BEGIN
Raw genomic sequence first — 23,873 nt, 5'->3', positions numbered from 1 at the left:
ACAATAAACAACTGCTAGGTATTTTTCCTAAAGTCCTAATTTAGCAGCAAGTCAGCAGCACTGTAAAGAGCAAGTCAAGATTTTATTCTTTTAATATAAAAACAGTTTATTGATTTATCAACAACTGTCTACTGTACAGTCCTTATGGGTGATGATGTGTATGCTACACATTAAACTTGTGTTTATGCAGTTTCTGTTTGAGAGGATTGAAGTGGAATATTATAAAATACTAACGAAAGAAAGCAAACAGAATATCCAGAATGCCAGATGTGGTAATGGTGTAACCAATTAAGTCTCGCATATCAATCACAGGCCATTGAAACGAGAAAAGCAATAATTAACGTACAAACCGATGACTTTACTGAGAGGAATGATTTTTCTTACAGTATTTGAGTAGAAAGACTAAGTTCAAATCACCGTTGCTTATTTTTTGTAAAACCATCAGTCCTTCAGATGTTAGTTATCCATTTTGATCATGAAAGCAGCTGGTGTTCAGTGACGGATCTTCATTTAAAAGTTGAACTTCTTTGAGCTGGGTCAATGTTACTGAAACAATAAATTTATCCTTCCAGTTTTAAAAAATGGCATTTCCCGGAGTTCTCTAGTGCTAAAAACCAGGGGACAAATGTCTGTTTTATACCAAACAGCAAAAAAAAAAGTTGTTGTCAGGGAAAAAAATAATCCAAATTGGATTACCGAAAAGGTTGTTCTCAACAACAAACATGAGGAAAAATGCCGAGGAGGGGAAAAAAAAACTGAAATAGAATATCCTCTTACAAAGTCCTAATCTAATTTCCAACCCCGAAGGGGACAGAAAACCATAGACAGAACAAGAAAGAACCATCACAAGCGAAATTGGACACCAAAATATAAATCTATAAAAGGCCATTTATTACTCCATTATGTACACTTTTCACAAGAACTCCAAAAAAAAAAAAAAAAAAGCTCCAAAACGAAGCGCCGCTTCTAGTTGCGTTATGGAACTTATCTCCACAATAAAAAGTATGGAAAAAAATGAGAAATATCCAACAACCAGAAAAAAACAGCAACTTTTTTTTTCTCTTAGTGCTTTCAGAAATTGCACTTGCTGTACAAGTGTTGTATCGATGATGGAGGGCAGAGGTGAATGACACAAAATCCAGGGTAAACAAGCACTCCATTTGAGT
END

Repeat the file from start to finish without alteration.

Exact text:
Raw genomic sequence first — 23,873 nt, 5'->3', positions numbered from 1 at the left:
ACAATAAACAACTGCTAGGTATTTTTCCTAAAGTCCTAATTTAGCAGCAAGTCAGCAGCACTGTAAAGAGCAAGTCAAGATTTTATTCTTTTAATATAAAAACAGTTTATTGATTTATCAACAACTGTCTACTGTACAGTCCTTATGGGTGATGATGTGTATGCTACACATTAAACTTGTGTTTATGCAGTTTCTGTTTGAGAGGATTGAAGTGGAATATTATAAAATACTAACGAAAGAAAGCAAACAGAATATCCAGAATGCCAGATGTGGTAATGGTGTAACCAATTAAGTCTCGCATATCAATCACAGGCCATTGAAACGAGAAAAGCAATAATTAACGTACAAACCGATGACTTTACTGAGAGGAATGATTTTTCTTACAGTATTTGAGTAGAAAGACTAAGTTCAAATCACCGTTGCTTATTTTTTGTAAAACCATCAGTCCTTCAGATGTTAGTTATCCATTTTGATCATGAAAGCAGCTGGTGTTCAGTGACGGATCTTCATTTAAAAGTTGAACTTCTTTGAGCTGGGTCAATGTTACTGAAACAATAAATTTATCCTTCCAGTTTTAAAAAATGGCATTTCCCGGAGTTCTCTAGTGCTAAAAACCAGGGGACAAATGTCTGTTTTATACCAAACAGCAAAAAAAAAAGTTGTTGTCAGGGAAAAAAATAATCCAAATTGGATTACCGAAAAGGTTGTTCTCAACAACAAACATGAGGAAAAATGCCGAGGAGGGGAAAAAAAAACTGAAATAGAATATCCTCTTACAAAGTCCTAATCTAATTTCCAACCCCGAAGGGGACAGAAAACCATAGACAGAACAAGAAAGAACCATCACAAGCGAAATTGGACACCAAAATATAAATCTATAAAAGGCCATTTATTACTCCATTATGTACACTTTTCACAAGAACTCCAAAAAAAAAAAAAAAAAAGCTCCAAAACGAAGCGCCGCTTCTAGTTGCGTTATGGAACTTATCTCCACAATAAAAAGTATGGAAAAAAATGAGAAATATCCAACAACCAGAAAAAAACAGCAACTTTTTTTTTCTCTTAGTGCTTTCAGAAATTGCACTTGCTGTACAAGTGTTGTATCGATGATGGAGGGCAGAGGTGAATGACACAAAATCCAGGGTAAACAAGCACTCCATTTGAGT